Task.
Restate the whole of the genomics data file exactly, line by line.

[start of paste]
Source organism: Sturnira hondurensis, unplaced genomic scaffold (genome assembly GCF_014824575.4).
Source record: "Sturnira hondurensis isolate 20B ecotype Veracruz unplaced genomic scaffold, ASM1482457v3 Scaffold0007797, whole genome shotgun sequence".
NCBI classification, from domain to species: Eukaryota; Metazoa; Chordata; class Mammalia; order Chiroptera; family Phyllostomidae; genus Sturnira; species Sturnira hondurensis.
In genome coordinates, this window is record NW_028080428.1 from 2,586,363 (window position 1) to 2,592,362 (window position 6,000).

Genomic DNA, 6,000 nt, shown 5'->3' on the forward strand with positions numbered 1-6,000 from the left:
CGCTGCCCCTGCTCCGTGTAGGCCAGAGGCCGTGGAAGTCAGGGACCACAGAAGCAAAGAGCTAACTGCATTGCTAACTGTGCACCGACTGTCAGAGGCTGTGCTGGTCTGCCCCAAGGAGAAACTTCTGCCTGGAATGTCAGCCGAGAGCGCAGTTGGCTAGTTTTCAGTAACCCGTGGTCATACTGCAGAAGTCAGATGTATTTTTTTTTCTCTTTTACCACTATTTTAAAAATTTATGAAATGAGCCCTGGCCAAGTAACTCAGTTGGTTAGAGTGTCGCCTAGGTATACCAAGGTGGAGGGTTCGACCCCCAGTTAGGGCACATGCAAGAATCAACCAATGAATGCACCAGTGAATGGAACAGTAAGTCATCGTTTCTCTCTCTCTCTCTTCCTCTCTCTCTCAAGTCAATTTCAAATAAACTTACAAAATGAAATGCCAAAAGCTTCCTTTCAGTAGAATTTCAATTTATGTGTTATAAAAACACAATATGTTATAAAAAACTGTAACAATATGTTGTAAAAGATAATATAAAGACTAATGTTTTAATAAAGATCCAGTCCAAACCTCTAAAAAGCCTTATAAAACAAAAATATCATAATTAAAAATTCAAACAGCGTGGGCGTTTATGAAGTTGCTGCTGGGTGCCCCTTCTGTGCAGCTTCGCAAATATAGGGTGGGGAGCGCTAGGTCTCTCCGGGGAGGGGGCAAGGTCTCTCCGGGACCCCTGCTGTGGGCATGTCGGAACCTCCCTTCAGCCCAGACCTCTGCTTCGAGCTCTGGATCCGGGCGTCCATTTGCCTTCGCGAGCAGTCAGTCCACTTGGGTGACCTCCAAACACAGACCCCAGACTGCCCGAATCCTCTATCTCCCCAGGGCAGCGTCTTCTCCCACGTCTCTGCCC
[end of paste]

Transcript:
Source organism: Sturnira hondurensis, unplaced genomic scaffold (genome assembly GCF_014824575.4).
Source record: "Sturnira hondurensis isolate 20B ecotype Veracruz unplaced genomic scaffold, ASM1482457v3 Scaffold0007797, whole genome shotgun sequence".
NCBI classification, from domain to species: Eukaryota; Metazoa; Chordata; class Mammalia; order Chiroptera; family Phyllostomidae; genus Sturnira; species Sturnira hondurensis.
In genome coordinates, this window is record NW_028080428.1 from 2,586,363 (window position 1) to 2,592,362 (window position 6,000).

Genomic DNA, 6,000 nt, shown 5'->3' on the forward strand with positions numbered 1-6,000 from the left:
CGCTGCCCCTGCTCCGTGTAGGCCAGAGGCCGTGGAAGTCAGGGACCACAGAAGCAAAGAGCTAACTGCATTGCTAACTGTGCACCGACTGTCAGAGGCTGTGCTGGTCTGCCCCAAGGAGAAACTTCTGCCTGGAATGTCAGCCGAGAGCGCAGTTGGCTAGTTTTCAGTAACCCGTGGTCATACTGCAGAAGTCAGATGTATTTTTTTTTCTCTTTTACCACTATTTTAAAAATTTATGAAATGAGCCCTGGCCAAGTAACTCAGTTGGTTAGAGTGTCGCCTAGGTATACCAAGGTGGAGGGTTCGACCCCCAGTTAGGGCACATGCAAGAATCAACCAATGAATGCACCAGTGAATGGAACAGTAAGTCATCGTTTCTCTCTCTCTCTCTTCCTCTCTCTCTCAAGTCAATTTCAAATAAACTTACAAAATGAAATGCCAAAAGCTTCCTTTCAGTAGAATTTCAATTTATGTGTTATAAAAACACAATATGTTATAAAAAACTGTAACAATATGTTGTAAAAGATAATATAAAGACTAATGTTTTAATAAAGATCCAGTCCAAACCTCTAAAAAGCCTTATAAAACAAAAATATCATAATTAAAAATTCAAACAGCGTGGGCGTTTATGAAGTTGCTGCTGGGTGCCCCTTCTGTGCAGCTTCGCAAATATAGGGTGGGGAGCGCTAGGTCTCTCCGGGGAGGGGGCAAGGTCTCTCCGGGACCCCTGCTGTGGGCATGTCGGAACCTCCCTTCAGCCCAGACCTCTGCTTCGAGCTCTGGATCCGGGCGTCCATTTGCCTTCGCGAGCAGTCAGTCCACTTGGGTGACCTCCAAACACAGACCCCAGACTGCCCGAATCCTCTATCTCCCCAGGGCAGCGTCTTCTCCCACGTCTCTGCCC